‘We have to play our truth,’ says Cyrus Chestnut from the piano stool, ‘and our drummer boy’s from Uptown’. The drummer in question is Chris Beck who along with Steve Carrington (saxophone) and Eric Wheeler (bass) is recreating/reanimating Vince Guaraldi’s A Charlie Brown Christmas, although as Cyrus was indicating the quartet are very much doing it their way.
Dressed in festive red, Cyrus embodies a Christmas cheer appropriate for our age. His fingers work the piano keys with worldly optimism — far more than the soundtrack to a cartoon, he and the band are accessing a wistful melancholy within the music. Opening with ‘Christmas is Coming’, Steve Carrington’s saxophone lines create an musical environment far enough away from Guaraldi’s original piano trio that noone is going to compare the evening’s music note-for-note to the record they may well know. Cyrus’s extravagant and elevating approach to improvisation is given room to breath in this chart and ‘Skating’ which follows. As the band reach ‘My Little Drum’, the ‘pum pum pum’ of Eric Wheeler’s bass solo perfectly mimics the onomatopoeic title, flare that is also showcased later on ‘Christmas Time Is Here’.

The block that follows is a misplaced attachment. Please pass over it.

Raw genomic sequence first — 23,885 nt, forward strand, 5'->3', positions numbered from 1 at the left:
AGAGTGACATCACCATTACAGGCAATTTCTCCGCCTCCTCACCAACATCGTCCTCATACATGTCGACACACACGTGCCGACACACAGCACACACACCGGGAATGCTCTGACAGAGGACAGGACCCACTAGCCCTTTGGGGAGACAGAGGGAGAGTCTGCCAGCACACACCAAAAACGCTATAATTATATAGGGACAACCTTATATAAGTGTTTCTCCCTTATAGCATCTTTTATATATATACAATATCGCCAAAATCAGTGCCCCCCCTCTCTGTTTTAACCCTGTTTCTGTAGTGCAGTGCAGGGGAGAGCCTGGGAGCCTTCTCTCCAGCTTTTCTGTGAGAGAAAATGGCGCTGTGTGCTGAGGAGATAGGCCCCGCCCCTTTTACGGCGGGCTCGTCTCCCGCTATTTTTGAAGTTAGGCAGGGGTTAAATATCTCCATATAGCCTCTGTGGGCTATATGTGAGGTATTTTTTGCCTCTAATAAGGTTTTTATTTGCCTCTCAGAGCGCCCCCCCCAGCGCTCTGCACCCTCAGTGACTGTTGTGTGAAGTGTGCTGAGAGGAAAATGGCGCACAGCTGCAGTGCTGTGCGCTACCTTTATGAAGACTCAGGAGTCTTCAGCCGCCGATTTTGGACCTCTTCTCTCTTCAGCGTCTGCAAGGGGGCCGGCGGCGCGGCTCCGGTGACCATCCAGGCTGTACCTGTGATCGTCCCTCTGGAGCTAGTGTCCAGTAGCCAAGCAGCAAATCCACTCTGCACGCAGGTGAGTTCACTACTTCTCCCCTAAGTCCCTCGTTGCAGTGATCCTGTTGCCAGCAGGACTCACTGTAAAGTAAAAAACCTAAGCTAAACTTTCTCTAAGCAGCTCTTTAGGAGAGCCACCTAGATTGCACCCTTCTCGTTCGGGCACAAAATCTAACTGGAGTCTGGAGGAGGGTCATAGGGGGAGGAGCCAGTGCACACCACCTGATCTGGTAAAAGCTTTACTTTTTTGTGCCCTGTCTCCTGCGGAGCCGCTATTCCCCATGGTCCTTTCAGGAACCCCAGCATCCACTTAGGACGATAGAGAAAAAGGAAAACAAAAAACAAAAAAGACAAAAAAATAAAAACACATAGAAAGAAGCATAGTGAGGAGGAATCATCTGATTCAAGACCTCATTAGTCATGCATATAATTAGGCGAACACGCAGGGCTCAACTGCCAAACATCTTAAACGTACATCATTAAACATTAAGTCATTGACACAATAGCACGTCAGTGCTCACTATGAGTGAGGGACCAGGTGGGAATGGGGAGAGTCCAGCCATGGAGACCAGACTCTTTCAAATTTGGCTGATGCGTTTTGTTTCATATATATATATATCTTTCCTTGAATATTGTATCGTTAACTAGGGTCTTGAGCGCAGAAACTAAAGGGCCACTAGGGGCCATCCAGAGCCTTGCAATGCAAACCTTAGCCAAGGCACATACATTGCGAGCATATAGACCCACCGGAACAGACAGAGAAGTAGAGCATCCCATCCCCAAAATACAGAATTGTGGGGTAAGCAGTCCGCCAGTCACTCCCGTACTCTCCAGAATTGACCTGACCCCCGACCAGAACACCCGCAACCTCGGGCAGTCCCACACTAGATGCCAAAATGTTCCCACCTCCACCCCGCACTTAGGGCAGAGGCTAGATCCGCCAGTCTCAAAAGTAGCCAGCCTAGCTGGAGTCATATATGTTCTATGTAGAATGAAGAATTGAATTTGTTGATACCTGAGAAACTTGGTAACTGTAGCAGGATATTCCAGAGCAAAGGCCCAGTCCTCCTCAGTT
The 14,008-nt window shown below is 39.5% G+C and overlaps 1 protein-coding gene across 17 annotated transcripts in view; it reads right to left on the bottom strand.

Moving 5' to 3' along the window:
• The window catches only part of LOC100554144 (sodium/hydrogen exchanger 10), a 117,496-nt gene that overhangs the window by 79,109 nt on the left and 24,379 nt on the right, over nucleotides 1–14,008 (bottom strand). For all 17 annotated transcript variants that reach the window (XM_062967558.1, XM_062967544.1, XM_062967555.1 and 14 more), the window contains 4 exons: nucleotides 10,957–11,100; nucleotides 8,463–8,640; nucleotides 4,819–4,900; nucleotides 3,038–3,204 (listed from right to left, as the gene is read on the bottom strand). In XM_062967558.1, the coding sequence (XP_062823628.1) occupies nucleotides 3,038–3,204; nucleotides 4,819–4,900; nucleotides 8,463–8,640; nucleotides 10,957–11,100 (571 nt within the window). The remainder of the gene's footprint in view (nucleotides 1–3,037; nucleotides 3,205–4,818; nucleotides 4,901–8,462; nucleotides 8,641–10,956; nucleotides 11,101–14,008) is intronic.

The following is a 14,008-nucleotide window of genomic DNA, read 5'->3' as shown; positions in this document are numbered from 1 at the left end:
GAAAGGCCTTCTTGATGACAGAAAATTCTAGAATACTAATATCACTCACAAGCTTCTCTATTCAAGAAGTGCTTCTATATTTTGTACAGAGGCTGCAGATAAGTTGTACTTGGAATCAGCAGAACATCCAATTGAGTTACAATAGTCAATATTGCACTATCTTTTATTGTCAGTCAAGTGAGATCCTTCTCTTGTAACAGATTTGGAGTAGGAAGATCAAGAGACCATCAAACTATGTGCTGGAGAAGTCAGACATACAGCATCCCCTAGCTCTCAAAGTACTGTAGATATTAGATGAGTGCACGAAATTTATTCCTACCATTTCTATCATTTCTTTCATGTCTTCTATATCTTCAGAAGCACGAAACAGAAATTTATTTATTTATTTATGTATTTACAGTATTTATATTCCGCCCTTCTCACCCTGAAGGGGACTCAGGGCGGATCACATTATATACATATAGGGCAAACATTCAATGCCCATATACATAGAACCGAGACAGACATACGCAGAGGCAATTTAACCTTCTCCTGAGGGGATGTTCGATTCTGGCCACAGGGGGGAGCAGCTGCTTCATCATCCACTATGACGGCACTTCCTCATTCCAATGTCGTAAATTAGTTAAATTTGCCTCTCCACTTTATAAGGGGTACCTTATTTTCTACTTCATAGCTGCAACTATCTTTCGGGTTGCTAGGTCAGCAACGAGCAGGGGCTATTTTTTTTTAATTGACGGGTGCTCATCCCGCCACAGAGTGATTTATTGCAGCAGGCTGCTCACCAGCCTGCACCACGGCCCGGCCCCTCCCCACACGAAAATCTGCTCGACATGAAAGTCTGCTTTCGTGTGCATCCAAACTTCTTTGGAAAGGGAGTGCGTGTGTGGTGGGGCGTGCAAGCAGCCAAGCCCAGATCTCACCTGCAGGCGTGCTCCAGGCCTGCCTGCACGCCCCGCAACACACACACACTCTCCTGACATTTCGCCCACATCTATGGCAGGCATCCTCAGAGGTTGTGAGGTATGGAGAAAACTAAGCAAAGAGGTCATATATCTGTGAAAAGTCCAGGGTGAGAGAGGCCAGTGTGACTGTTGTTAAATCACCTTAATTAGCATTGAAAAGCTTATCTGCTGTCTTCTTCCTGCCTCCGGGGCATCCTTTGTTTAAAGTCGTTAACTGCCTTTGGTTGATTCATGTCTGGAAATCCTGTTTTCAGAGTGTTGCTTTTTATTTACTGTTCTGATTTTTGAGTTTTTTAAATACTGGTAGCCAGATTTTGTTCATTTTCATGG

There’s more of Cyrus’s truth to be found in the set, especially in the spontaneous rendition of ‘Hark the Herald’ which is only slightly hurt by Carrington’s saxophone which never seemed to enjoy the temperature of the room and/or the cold New York day it had to make it through to get on stage. ‘Baby Dance’ is also a triumph of character which didn’t make it onto the original Charlie Brown album in 1965 but was on Chestnut’s version released in 2000. That album begins with the pianist’s original composition ‘Me and Charlie Brown’ which also got a run-out at the Miller Theatre, imbued with the tender expression that makes an evening with Cyrus special.
Outside the Miller Theatre, the lights are up in the trees around the Columbia campus. It feels festive: a fresh Christmas season readies itself to be unwrapped. Vince Guaraldi’s A Charlie Brown Christmas has its place in so many seasonal playlists — Cyrus Chestnut’s interpretation reminds us that making new traditions is part of what makes our personal changing experiences special and necessary. Tradition but with room for newness. Moreover, as Chestnut mused, Charlie Brown himself is ‘a person of hope’ and at times like these that’s the type of person we all need.